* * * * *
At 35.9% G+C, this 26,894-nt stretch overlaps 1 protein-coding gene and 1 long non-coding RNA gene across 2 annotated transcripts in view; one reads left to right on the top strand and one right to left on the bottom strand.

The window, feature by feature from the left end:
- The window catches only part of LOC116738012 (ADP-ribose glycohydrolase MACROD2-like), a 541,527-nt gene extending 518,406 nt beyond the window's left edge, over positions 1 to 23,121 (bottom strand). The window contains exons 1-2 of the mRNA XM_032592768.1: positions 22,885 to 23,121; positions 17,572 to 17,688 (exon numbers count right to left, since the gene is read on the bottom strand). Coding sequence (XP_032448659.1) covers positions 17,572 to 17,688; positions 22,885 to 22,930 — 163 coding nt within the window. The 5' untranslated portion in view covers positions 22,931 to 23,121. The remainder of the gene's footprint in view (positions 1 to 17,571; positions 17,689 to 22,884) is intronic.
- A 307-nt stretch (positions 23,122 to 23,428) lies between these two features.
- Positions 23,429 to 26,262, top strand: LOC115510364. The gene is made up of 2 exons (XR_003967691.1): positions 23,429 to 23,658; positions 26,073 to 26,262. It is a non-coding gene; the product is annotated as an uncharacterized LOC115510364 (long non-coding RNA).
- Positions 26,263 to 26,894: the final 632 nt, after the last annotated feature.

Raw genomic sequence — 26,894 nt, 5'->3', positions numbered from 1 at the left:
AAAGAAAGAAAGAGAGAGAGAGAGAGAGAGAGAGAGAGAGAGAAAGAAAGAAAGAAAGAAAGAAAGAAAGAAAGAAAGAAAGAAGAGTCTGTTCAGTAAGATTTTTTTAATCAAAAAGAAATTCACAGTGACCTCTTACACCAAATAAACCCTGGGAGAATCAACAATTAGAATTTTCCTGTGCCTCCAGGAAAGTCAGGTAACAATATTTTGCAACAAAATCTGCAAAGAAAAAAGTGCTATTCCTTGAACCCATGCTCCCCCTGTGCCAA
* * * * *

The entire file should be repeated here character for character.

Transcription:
At 35.9% G+C, this 26,894-nt stretch overlaps 1 protein-coding gene and 1 long non-coding RNA gene across 2 annotated transcripts in view; one reads left to right on the top strand and one right to left on the bottom strand.

The window, feature by feature from the left end:
- The window catches only part of LOC116738012 (ADP-ribose glycohydrolase MACROD2-like), a 541,527-nt gene extending 518,406 nt beyond the window's left edge, over positions 1 to 23,121 (bottom strand). The window contains exons 1-2 of the mRNA XM_032592768.1: positions 22,885 to 23,121; positions 17,572 to 17,688 (exon numbers count right to left, since the gene is read on the bottom strand). Coding sequence (XP_032448659.1) covers positions 17,572 to 17,688; positions 22,885 to 22,930 — 163 coding nt within the window. The 5' untranslated portion in view covers positions 22,931 to 23,121. The remainder of the gene's footprint in view (positions 1 to 17,571; positions 17,689 to 22,884) is intronic.
- A 307-nt stretch (positions 23,122 to 23,428) lies between these two features.
- Positions 23,429 to 26,262, top strand: LOC115510364. The gene is made up of 2 exons (XR_003967691.1): positions 23,429 to 23,658; positions 26,073 to 26,262. It is a non-coding gene; the product is annotated as an uncharacterized LOC115510364 (long non-coding RNA).
- Positions 26,263 to 26,894: the final 632 nt, after the last annotated feature.

Raw genomic sequence — 26,894 nt, 5'->3', positions numbered from 1 at the left:
AAAGAAAGAAAGAGAGAGAGAGAGAGAGAGAGAGAGAGAGAGAAAGAAAGAAAGAAAGAAAGAAAGAAAGAAAGAAAGAAAGAAGAGTCTGTTCAGTAAGATTTTTTTAATCAAAAAGAAATTCACAGTGACCTCTTACACCAAATAAACCCTGGGAGAATCAACAATTAGAATTTTCCTGTGCCTCCAGGAAAGTCAGGTAACAATATTTTGCAACAAAATCTGCAAAGAAAAAAGTGCTATTCCTTGAACCCATGCTCCCCCTGTGCCAA